Why aren’t the federal flood insurance limits at least equal to the amount which the Federal government backs Fannie Mae mortgages? Why haven’t federal flood limits on residential policies kept up with inflation? Why do they stay the same for over a decade? And why isn’t the increased costs of compliance coverage up to $100,000, so people can rebuild to the new flood standard?

I was thinking about these questions while reading a Sarasota Herald feature story, FEMA Rule Could Mean Many Can’t Afford to Rebuild After Hurricane Ian, which noted:

Thousands of homeowners in Southwest Florida whose homes were damaged by flooding from Hurricane Ian are running into a bureaucratic buzzsaw that may force them to tear down their properties and rebuild at higher elevations.

In response, some local governments are seeking workarounds to help homeowners avoid wholesale reconstruction, but because the regulations are designed to prevent future flooding damage, federal officials seem unlikely to relax the rules.

This will likely preclude some property owners from rebuilding because they can’t afford the cost of building higher.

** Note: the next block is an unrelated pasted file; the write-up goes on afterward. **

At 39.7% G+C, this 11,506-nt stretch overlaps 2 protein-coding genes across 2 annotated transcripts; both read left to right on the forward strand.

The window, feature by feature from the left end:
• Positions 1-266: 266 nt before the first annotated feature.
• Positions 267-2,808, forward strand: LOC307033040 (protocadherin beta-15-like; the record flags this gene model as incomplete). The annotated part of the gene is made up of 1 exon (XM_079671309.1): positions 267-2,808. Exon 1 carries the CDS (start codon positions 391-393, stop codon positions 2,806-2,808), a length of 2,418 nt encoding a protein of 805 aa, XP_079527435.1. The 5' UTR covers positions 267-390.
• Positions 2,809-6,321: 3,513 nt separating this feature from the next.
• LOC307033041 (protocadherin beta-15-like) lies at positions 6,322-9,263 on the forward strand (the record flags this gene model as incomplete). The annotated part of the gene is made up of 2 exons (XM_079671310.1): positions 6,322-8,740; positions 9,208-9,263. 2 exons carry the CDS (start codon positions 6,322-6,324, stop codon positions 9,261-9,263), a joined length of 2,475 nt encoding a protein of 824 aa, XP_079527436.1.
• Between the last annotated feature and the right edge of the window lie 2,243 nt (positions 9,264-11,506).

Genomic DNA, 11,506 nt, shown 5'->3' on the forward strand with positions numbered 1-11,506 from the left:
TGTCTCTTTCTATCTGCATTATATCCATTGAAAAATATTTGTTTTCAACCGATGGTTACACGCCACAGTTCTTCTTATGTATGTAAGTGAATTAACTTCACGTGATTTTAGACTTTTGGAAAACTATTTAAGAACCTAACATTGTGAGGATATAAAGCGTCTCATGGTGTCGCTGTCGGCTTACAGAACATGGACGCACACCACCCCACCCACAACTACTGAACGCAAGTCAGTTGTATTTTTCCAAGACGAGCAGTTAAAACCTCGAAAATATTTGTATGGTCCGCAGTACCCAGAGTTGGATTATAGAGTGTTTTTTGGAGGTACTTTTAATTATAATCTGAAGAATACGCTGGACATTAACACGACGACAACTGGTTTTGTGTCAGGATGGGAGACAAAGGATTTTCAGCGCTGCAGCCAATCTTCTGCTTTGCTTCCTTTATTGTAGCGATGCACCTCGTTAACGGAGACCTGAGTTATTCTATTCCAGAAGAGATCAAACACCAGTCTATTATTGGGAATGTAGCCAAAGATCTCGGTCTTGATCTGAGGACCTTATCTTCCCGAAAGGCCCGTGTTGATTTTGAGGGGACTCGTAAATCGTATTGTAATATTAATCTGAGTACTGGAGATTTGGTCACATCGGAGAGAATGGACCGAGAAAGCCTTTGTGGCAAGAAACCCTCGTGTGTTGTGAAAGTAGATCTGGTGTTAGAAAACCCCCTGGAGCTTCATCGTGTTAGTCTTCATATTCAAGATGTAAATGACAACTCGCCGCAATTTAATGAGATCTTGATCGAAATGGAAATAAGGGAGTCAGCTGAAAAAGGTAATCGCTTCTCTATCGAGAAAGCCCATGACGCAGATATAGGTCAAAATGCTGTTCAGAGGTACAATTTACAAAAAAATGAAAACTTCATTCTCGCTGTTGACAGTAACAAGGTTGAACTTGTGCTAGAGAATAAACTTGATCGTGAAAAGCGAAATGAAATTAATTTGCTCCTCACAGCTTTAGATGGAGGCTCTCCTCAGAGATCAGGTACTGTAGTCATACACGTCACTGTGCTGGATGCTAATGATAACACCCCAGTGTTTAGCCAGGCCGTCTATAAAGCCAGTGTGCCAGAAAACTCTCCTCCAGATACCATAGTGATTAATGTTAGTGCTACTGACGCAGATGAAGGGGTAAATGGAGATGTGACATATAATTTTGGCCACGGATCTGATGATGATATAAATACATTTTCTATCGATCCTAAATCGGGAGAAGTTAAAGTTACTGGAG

The total number of properties affected by the Federal Emergency Management Agency requirements at issue are not yet clear, but it is likely to be substantial. Many homeowners may not yet know the hardships they’ll face if they are not far along enough in the post-Ian reconstruction process.

In the worst-case scenarios, the additional costs imposed by the federal regulations could mean homes must be taken down to their concrete slabs and several feet of fill dirt brought in to raise a site above the area’s base-flood elevation before a homeowner could even begin to rebuild.

In an insurance world where every insurer has penalties for not insuring to value, the current federal flood program underinsures many of its insured structures. Why? I cannot find any answer to this other than Congress has not raised the flood policy limits. While the federal government insures the mortgages for much higher amounts, it does not require those financing to insure to the value of the mortgage. This makes no sense.

I do not mean to beat a dead horse, but the 50% rule is very much a relevant part of every significant Hurricane Ian and Nicole adjustment, as I indicated in, Can You Get Around FEMA’s 50% Rule?

Thought For The Day

Life is like riding a bicycle. To keep your balance, you must keep moving.
—Albert Einstein